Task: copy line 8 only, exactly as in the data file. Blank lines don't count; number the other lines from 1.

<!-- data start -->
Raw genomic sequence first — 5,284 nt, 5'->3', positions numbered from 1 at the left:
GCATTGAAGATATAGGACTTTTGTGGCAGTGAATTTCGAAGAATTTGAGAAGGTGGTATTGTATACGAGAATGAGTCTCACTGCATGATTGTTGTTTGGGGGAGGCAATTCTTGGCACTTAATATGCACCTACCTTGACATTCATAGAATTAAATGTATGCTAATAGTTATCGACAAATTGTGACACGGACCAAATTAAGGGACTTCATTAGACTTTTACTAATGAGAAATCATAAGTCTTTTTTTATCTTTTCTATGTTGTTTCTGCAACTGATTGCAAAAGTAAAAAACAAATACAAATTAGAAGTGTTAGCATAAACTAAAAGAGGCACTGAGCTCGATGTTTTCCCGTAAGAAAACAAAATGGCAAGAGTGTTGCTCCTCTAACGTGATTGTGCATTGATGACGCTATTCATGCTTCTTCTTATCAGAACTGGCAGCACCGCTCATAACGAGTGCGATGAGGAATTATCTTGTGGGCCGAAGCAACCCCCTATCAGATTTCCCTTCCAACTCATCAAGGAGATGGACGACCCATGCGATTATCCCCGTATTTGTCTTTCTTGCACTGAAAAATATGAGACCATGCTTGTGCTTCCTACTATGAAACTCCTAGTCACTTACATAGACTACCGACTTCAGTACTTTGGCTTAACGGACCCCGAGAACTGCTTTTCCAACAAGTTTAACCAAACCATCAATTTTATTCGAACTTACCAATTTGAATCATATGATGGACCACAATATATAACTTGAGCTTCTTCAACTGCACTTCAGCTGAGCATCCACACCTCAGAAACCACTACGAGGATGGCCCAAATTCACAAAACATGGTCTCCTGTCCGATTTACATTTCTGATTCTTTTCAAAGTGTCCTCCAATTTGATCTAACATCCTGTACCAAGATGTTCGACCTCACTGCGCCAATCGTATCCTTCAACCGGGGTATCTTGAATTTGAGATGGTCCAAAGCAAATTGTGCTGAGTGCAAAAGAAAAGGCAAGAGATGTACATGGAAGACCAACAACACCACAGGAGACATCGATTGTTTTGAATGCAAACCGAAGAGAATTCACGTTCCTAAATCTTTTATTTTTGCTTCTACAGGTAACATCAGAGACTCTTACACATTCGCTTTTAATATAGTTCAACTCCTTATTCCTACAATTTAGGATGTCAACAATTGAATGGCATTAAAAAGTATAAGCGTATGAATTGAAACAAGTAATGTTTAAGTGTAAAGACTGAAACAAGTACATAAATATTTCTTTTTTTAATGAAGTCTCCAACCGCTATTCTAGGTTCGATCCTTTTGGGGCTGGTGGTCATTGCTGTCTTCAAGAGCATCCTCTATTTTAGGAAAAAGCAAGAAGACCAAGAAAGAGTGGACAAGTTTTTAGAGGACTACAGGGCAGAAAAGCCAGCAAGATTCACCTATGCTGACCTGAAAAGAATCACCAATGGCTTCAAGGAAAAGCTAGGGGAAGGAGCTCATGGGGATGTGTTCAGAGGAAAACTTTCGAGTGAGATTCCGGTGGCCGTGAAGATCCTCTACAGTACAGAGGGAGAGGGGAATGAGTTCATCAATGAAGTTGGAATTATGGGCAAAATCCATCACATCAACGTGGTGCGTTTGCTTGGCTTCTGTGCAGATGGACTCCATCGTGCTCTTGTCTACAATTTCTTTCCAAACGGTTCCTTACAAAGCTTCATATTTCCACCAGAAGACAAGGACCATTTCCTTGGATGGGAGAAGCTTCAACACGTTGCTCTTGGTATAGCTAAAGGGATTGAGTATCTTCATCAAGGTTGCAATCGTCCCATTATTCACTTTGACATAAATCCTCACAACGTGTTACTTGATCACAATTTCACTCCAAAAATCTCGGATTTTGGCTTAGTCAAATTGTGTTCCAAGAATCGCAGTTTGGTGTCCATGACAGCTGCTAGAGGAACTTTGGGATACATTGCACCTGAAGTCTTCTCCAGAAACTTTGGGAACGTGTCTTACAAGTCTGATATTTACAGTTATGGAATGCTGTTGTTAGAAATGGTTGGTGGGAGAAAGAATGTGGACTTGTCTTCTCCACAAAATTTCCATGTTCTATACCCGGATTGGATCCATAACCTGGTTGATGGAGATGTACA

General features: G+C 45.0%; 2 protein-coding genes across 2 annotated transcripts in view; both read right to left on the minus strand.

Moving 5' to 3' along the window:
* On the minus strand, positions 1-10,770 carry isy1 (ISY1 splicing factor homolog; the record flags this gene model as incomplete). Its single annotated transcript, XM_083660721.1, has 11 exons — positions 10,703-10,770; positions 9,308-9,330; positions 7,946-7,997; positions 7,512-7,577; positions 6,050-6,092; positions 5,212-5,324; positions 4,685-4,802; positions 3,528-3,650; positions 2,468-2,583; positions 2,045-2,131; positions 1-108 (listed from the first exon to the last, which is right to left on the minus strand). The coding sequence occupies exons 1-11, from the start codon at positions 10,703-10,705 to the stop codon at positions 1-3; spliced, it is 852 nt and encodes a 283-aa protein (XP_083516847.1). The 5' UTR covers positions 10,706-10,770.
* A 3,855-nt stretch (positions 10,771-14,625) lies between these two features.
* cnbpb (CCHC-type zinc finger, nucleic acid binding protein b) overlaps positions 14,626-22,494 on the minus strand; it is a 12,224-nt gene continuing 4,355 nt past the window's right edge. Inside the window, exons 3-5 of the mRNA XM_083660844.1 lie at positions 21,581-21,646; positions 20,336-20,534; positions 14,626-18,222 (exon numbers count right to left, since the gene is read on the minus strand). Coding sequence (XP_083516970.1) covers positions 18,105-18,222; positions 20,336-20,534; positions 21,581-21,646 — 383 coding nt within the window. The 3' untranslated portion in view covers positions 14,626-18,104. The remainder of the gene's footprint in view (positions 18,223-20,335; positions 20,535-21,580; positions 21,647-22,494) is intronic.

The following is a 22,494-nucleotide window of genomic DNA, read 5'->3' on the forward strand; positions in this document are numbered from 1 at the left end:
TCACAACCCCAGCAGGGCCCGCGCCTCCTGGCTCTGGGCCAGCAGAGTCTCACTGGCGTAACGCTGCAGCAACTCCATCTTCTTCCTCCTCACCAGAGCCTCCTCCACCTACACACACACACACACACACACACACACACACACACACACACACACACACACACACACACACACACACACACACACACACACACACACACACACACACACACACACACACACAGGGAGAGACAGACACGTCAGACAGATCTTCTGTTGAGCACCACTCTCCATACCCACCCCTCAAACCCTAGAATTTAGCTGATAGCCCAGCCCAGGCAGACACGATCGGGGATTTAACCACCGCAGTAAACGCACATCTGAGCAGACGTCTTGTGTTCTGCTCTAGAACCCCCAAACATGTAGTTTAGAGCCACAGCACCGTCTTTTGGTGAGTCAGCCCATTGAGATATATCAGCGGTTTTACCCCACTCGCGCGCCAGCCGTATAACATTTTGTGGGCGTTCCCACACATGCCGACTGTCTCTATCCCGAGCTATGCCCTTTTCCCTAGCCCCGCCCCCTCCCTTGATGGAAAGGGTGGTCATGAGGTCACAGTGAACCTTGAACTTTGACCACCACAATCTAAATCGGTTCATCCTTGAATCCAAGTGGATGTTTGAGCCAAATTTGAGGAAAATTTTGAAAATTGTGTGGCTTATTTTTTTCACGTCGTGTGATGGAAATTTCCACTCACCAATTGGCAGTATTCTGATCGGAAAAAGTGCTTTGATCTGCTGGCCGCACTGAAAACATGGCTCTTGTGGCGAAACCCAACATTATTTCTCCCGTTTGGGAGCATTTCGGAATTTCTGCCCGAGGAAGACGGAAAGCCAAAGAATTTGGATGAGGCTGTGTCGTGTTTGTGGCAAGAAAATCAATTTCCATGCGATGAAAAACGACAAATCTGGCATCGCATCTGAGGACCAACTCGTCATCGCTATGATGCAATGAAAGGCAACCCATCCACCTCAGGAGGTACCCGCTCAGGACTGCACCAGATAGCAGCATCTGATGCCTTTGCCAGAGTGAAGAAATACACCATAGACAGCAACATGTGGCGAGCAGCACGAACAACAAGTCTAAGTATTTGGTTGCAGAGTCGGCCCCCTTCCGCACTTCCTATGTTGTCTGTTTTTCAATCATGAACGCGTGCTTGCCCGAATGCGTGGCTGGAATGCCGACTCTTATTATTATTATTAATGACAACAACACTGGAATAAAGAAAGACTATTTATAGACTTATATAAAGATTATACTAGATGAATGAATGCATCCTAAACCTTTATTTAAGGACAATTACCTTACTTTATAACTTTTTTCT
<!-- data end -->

The following is a 22,494-nucleotide window of genomic DNA, read 5'->3' on the forward strand; positions in this document are numbered from 1 at the left end: